I knew from years of framing houses in my youth, exterior doors are typically three feet wide by six feet, eight inches high. This equates to 80 inches, or the height of five beams, but the bottom of the door had to be at floor level, which meant notching half-way down into the bottom beam (eight inches), figuratively cutting up through four full beams (64 inches), and reaching the door’s top by notching halfway up through the beam that would go over the door (eight more inches, for a total of 80 inches). So, the door opening would yield, roughly, four, three-foot pieces (or 12 linear feet) of unused beam.

Let's see now... 2 winders gozinta 2 walls 2 times. 1 door and 2 winders gozinta 1 wall, 1 times. A naught winder gozinta 1 wall 1 times. So now, we can cypher that 2 plus 2 is 4, plus 2 is 6, plus 1 is 7, minus 1 naught is 6 again, ain't it? Yep, believe we gonna have ta build that cabin 6 beams high fer sure. Now where'd Granny hide that Reumatiz medicine...

Let’s see now… 2 winders gozinta 2 walls 2 times. 1 door and 2 winders gozinta 1 wall, 1 times. A naught winder gozinta 1 wall 1 times. So now, we can cypher that 2 plus 2 is 4, plus 2 is 6, plus 1 is 7, minus 1 naught is 6 again, ain’t it? Yep, believe we gonna have ta build that cabin 6 beams high fer sure. Now where’d Granny hide that Rheumatiz medicine…

Considering the planned layout of the kitchen, with the stove and kitchen sink each positioned under a window, the sills would need to be just above the counter-top’s back-splash, or about 40 inches above the floor. This measurement would put the window bottom at the top of the third row of beams, which was great, because I did not want to do a bunch of notching in the thick beams – notching the beams above and below the door would be enough work, and enough waste! And, so one would have enough window area to provide both adequate lighting and a comfortable view while standing at the stove or kitchen sink, I figured the kitchen windows would need to be two beams (32 inches) high and three to four feet wide. Considering my goal was to gain as much extra beam as I could, I decided on a width of four feet, which would yield eight linear feet of “spare” beam per window opening. Counting the two bedroom windows, which I planned to be the same dimension as the kitchen windows, all four window openings would provide a total of 32 linear feet of “leftover” beam.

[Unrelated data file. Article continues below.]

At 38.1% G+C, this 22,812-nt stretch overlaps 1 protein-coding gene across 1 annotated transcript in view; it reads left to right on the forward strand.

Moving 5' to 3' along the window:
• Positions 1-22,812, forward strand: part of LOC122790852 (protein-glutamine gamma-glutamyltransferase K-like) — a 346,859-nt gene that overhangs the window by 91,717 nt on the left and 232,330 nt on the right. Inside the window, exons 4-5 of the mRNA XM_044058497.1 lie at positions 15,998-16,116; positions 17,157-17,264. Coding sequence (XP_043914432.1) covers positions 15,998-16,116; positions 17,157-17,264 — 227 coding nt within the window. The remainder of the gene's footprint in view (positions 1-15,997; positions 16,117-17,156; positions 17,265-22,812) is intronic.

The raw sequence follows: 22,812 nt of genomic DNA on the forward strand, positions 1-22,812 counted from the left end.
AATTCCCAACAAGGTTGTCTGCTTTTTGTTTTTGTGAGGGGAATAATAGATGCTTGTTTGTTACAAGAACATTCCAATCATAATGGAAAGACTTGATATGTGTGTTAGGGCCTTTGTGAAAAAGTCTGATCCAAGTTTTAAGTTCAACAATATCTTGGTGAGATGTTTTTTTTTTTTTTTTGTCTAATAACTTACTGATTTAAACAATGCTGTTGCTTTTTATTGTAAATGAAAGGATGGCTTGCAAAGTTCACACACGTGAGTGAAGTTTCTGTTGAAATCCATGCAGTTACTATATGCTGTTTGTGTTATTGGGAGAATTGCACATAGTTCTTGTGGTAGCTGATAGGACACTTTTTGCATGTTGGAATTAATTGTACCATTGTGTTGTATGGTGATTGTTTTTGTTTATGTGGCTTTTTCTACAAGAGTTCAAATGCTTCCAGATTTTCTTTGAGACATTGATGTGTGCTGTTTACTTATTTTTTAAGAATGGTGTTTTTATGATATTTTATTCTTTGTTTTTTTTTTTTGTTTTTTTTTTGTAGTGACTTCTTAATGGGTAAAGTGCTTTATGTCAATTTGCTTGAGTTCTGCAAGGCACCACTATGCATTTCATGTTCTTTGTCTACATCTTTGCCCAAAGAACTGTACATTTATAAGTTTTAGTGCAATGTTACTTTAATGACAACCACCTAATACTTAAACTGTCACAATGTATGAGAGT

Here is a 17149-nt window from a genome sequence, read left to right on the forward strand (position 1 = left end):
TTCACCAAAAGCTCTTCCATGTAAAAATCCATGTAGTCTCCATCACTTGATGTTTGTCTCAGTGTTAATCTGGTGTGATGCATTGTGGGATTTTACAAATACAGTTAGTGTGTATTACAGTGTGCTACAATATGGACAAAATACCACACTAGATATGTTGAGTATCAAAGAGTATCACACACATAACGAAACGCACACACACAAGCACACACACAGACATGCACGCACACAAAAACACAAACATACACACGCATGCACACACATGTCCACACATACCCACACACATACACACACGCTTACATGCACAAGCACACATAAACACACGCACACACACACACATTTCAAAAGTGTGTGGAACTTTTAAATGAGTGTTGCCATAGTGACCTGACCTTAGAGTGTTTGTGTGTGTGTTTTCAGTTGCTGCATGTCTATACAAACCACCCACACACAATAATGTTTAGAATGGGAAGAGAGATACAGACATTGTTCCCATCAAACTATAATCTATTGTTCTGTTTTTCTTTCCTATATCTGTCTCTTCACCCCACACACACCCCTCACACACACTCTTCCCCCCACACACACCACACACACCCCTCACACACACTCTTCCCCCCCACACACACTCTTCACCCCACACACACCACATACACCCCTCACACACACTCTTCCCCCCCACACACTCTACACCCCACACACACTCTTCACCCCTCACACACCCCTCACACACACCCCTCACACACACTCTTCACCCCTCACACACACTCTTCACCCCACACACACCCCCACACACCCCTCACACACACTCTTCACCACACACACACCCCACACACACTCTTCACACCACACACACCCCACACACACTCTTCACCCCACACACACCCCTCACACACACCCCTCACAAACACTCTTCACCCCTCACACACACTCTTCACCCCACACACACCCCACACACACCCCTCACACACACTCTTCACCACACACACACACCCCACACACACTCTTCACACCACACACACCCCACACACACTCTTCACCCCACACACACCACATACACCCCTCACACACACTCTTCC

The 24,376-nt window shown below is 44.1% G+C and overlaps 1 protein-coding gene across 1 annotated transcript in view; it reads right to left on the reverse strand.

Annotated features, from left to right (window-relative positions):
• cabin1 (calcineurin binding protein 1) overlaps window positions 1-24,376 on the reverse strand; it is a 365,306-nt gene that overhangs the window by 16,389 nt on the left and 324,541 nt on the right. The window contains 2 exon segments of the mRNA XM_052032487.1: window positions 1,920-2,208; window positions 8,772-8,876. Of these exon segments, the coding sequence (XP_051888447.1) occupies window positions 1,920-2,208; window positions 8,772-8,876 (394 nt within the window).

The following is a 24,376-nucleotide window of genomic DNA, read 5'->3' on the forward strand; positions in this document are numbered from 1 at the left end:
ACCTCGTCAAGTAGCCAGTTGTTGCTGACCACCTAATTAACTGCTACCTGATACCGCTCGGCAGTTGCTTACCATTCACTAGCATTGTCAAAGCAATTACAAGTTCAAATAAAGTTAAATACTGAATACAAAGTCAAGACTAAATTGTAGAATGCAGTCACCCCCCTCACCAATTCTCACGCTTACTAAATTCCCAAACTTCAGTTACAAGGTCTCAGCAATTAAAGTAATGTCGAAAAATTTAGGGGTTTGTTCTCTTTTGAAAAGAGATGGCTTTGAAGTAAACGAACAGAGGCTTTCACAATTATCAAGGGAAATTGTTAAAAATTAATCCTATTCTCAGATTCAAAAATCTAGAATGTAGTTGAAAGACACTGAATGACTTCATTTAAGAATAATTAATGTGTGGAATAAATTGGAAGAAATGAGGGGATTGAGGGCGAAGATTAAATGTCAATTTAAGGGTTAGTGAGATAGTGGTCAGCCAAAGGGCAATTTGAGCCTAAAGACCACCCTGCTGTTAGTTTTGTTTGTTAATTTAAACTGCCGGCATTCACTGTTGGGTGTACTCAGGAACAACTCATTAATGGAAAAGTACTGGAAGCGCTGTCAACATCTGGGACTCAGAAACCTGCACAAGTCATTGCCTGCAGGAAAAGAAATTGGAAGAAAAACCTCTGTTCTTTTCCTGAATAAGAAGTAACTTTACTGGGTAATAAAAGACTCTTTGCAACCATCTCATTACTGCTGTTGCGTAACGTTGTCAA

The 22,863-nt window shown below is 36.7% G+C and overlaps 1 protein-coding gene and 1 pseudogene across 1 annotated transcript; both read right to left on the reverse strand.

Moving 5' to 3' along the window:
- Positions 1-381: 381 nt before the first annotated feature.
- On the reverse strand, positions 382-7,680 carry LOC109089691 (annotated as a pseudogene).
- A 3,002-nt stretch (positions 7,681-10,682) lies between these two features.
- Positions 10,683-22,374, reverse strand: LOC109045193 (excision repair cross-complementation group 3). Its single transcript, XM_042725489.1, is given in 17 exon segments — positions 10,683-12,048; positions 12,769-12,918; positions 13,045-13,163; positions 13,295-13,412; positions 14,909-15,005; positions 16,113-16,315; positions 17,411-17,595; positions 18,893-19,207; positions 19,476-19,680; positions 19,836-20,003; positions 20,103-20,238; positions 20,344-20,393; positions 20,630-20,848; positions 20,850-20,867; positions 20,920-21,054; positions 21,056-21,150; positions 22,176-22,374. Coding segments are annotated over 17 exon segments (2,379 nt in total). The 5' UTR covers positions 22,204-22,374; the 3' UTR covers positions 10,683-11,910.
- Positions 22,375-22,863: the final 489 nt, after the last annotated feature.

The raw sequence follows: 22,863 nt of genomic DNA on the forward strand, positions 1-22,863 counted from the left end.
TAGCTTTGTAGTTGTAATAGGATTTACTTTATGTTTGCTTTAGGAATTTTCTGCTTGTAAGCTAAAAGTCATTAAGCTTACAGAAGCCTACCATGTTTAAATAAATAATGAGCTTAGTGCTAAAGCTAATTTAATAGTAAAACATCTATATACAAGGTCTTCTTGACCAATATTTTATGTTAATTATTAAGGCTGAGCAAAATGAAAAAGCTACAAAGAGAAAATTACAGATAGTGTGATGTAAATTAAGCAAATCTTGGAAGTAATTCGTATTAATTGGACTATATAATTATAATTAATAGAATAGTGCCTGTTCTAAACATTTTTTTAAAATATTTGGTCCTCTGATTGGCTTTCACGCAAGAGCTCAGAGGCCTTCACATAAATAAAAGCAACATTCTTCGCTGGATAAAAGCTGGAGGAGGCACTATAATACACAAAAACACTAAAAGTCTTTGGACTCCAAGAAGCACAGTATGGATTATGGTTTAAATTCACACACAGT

Including the door, we were now at 44 linear feet of beam gained – basically, just over two full beams – but we needed five beams gained to build the cabin seven beams high. There were only two windows left to design, so it was rapidly becoming obvious that we would have to settle for bedroom ceilings that were only about seven feet, five inches above the floor. Oh well, as Hoot would remind me later, we were not planning to invite any NBA basketball players out for a weekend at the cabin anytime soon, at least not that he knew of. Resolving myself to the fact that we were just building to six beams high, I decided on a width of three feet and three beams (or four feet) high for the dining/sitting area windows. This dimension would provide adequate lighting for the area and a great view of the meadow and reservoir while seated at the table having a meal or reading a book. Each window would yield nine linear feet of “extra” beam, or 18 feet total. The final tally of lumber provided by the door and window openings was 62 linear feet, or roughly three full-length beams.